The perpetrator continues the abuse because maintaining the child in the role of patient satisfies the abuser’s needs. The cure for the victim is to separate the child completely from the abuser. When parental visits are allowed, sometimes there is a disastrous outcome for the child. Even when the child is removed, the perpetrator may then abuse another child: a sibling or other child in the family.

Factitious disorder imposed on another can have many long-term emotional effects on a child. Depending on their experience of medical interventions, a percentage of children may learn that they are most likely to receive the positive maternal attention they crave when they are playing the sick role in front of health care providers. Several case reports describe Munchausen syndrome patients suspected of themselves having been FDIA victims. Seeking personal gratification through illness can thus become a lifelong and multi-generational disorder in some cases. In stark contrast, other reports suggest survivors of FDIA develop an avoidance of medical treatment with post-traumatic responses to it. This variation possibly reflects broad statistics on survivors of child abuse in general, where around 35% of abusers were a victim of abuse in the past.

The adult caregiver who has abused the child often seems comfortable and not upset over the child’s hospitalization. While the child is hospitalized, medical professionals must monitor the caregiver’s visits to prevent an attempt to worsen the child’s condition. In addition, in many jurisdictions, medical professionals have a duty to report such abuse to legal authorities.

Diagnosis

Munchausen syndrome by proxy is a controversial term. In the World Health Organization’s International Statistical Classification of Diseases, 10th Revision (ICD-10), the official diagnosis is factitious disorder (301.51 in ICD-9, F68.12 in ICD-10). Within the United States, factitious disorder imposed on another (FDIA or FDIoA) was officially recognized as a disorder in 2013, while in the United Kingdom, it is known as fabricated or induced illness by carers (FII).

In DSM-5, the diagnostic manual published by the American Psychiatric Association in 2013, this disorder is listed under 300.19 Factitious disorder. This, in turn, encompasses two types:

  • Factitious disorder imposed on self – (formerly Munchausen syndrome).
  • Factitious disorder imposed on another – (formerly Munchausen syndrome by proxy); diagnosis assigned to the perpetrator; the person affected may be assigned an abuse diagnosis (e.g. child abuse).
Warning signs

Warning signs of the disorder include:

  • A child who has one or more medical problems that do not respond to treatment or that follow an unusual course that is persistent, puzzling, and unexplained.
  • Physical or laboratory findings that are highly unusual, discrepant with patient’s presentation or history, or physically or clinically impossible.
  • A parent who appears medically knowledgeable, fascinated with medical details and hospital gossip, appears to enjoy the hospital environment, and expresses interest in the details of other patients’ problems.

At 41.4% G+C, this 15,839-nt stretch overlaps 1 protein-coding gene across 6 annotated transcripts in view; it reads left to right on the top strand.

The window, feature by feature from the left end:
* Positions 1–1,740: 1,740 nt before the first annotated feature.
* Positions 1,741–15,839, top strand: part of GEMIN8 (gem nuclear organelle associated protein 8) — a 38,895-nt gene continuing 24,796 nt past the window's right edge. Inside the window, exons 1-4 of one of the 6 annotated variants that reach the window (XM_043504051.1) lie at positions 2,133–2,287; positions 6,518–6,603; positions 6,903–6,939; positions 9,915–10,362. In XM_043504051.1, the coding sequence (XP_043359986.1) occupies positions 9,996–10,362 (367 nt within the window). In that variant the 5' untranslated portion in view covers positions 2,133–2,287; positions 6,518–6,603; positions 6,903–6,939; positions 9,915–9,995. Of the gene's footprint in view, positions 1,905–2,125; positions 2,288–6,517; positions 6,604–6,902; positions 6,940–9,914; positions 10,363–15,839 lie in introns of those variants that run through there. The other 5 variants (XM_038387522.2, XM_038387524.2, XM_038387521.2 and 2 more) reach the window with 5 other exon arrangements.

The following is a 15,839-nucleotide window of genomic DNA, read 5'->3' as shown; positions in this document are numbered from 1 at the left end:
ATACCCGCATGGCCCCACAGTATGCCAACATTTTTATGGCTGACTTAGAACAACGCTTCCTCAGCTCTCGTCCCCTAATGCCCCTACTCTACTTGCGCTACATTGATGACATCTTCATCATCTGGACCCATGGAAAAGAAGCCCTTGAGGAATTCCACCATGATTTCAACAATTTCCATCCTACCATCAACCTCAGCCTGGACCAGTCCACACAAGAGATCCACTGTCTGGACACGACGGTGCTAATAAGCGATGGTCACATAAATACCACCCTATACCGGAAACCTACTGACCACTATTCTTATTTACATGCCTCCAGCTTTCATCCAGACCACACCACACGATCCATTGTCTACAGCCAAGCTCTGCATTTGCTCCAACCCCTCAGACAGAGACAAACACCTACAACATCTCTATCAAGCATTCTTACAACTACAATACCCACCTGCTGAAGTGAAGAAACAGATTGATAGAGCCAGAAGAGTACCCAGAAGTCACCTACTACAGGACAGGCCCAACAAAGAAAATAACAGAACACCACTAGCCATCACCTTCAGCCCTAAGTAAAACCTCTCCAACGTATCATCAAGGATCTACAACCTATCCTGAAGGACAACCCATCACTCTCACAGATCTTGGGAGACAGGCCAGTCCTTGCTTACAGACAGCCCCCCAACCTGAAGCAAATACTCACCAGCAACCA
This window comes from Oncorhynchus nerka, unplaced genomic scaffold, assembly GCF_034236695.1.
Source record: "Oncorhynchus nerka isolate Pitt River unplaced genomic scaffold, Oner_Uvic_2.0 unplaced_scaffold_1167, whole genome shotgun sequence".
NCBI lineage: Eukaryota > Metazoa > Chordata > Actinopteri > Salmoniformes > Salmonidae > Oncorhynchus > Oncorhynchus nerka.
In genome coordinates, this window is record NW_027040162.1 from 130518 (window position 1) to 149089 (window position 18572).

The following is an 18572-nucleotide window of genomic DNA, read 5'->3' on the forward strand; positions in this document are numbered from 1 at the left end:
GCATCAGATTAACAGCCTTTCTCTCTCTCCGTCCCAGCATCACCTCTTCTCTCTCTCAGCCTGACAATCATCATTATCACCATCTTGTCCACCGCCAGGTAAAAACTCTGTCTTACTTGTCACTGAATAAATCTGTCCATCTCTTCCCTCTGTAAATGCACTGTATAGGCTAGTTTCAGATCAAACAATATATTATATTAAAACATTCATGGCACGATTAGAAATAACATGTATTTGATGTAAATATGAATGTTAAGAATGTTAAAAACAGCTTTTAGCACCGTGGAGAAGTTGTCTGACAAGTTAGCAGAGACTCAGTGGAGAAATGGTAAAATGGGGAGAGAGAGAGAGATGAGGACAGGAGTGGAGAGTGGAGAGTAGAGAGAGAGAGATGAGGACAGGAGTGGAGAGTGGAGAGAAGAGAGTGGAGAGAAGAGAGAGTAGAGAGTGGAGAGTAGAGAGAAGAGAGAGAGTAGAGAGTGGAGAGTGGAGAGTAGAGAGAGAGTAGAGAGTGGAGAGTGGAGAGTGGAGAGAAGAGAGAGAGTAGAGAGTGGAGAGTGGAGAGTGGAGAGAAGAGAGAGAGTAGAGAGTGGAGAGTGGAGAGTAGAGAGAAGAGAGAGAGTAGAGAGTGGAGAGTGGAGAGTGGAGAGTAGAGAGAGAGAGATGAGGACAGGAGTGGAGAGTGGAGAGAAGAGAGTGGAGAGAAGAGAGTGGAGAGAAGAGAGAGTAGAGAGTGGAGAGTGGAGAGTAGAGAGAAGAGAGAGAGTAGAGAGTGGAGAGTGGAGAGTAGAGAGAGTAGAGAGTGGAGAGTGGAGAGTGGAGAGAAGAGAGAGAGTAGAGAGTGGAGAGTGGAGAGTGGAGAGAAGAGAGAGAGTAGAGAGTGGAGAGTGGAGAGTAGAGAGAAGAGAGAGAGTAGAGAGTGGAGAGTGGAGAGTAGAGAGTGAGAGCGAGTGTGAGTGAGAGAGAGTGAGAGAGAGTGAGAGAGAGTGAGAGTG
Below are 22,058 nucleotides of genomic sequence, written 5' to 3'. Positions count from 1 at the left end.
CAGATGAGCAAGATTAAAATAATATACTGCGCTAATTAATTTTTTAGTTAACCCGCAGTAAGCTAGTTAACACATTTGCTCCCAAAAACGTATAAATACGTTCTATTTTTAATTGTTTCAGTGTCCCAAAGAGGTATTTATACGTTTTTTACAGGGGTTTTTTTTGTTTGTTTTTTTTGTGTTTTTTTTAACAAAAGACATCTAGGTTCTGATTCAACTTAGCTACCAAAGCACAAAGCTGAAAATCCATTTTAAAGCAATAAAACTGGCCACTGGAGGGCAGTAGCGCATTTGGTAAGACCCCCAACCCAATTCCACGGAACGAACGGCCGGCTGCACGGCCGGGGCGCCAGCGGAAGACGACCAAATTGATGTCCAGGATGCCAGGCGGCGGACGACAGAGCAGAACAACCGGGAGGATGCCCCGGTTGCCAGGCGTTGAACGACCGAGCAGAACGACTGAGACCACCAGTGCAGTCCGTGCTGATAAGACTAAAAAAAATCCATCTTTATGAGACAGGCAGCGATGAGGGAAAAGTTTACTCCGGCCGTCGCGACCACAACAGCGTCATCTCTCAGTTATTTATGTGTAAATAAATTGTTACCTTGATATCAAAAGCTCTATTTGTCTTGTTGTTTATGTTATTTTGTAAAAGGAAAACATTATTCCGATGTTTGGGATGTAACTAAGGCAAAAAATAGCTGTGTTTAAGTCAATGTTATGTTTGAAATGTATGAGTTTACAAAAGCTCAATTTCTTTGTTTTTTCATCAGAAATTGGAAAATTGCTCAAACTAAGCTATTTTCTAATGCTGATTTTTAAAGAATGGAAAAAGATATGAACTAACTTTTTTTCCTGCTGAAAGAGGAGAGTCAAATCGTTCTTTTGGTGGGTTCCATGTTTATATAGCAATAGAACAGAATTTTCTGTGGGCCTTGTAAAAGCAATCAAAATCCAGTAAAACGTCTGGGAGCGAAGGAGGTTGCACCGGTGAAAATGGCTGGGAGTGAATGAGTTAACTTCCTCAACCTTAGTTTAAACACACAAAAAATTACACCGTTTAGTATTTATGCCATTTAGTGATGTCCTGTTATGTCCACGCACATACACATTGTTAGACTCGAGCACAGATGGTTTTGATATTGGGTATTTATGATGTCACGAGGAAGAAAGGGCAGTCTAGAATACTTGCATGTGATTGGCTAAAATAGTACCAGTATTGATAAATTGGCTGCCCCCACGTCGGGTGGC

• A highly attentive parent who is reluctant to leave their child’s side and who themselves seem to require constant attention.
  • A parent who appears unusually calm in the face of serious difficulties in their child’s medical course while being highly supportive and encouraging of the physician, or one who is angry, devalues staff, and demands further intervention, more procedures, second opinions, and transfers to more sophisticated facilities.
  • The suspected parent may work in the health-care field themselves or profess an interest in a health-related job.
  • The signs and symptoms of a child’s illness may lessen or simply vanish in the parent’s absence (hospitalization and careful monitoring may be necessary to establish this causal relationship).
  • A family history of similar or unexplained illness or death in a sibling.
  • A parent with symptoms similar to their child’s own medical problems or an illness history that itself is puzzling and unusual.
  • A suspected emotionally distant relationship between parents; the spouse often fails to visit the patient and has little contact with physicians even when the child is hospitalized with a serious illness.
  • A parent who reports dramatic, negative events, such as house fires, burglaries, or car accidents, that affect them and their family while their child is undergoing treatment.
  • A parent who seems to have an insatiable need for adulation or who makes self-serving efforts for public acknowledgment of their abilities.
  • A child who inexplicably deteriorates whenever discharge is planned.
  • A child that looks for cueing from a parent in order to feign illness when medical personnel are present.
  • A child that is overly articulate regarding medical terminology and their own disease process for their age.